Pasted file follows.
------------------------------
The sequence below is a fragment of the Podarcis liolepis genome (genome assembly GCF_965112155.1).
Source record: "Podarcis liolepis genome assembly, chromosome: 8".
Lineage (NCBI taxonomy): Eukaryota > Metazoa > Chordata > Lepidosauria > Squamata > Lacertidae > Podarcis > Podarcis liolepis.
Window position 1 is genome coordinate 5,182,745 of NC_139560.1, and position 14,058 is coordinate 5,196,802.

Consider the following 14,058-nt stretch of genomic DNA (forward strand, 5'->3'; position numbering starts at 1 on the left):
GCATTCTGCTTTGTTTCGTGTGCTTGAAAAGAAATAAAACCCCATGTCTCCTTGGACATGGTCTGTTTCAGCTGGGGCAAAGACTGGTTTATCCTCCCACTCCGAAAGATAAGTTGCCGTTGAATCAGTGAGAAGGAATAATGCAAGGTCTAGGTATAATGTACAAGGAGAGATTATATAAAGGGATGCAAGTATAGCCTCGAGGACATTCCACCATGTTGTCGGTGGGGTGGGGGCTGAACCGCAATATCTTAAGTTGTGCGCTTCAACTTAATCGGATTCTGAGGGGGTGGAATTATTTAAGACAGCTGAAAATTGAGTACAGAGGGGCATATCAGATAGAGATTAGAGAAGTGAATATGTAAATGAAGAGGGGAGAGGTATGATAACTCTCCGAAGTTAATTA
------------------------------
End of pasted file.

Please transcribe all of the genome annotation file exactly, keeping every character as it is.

The sequence below is a fragment of the Podarcis liolepis genome (genome assembly GCF_965112155.1).
Source record: "Podarcis liolepis genome assembly, chromosome: 8".
Lineage (NCBI taxonomy): Eukaryota > Metazoa > Chordata > Lepidosauria > Squamata > Lacertidae > Podarcis > Podarcis liolepis.
Window position 1 is genome coordinate 5,182,745 of NC_139560.1, and position 14,058 is coordinate 5,196,802.

Consider the following 14,058-nt stretch of genomic DNA (forward strand, 5'->3'; position numbering starts at 1 on the left):
GCATTCTGCTTTGTTTCGTGTGCTTGAAAAGAAATAAAACCCCATGTCTCCTTGGACATGGTCTGTTTCAGCTGGGGCAAAGACTGGTTTATCCTCCCACTCCGAAAGATAAGTTGCCGTTGAATCAGTGAGAAGGAATAATGCAAGGTCTAGGTATAATGTACAAGGAGAGATTATATAAAGGGATGCAAGTATAGCCTCGAGGACATTCCACCATGTTGTCGGTGGGGTGGGGGCTGAACCGCAATATCTTAAGTTGTGCGCTTCAACTTAATCGGATTCTGAGGGGGTGGAATTATTTAAGACAGCTGAAAATTGAGTACAGAGGGGCATATCAGATAGAGATTAGAGAAGTGAATATGTAAATGAAGAGGGGAGAGGTATGATAACTCTCCGAAGTTAATTA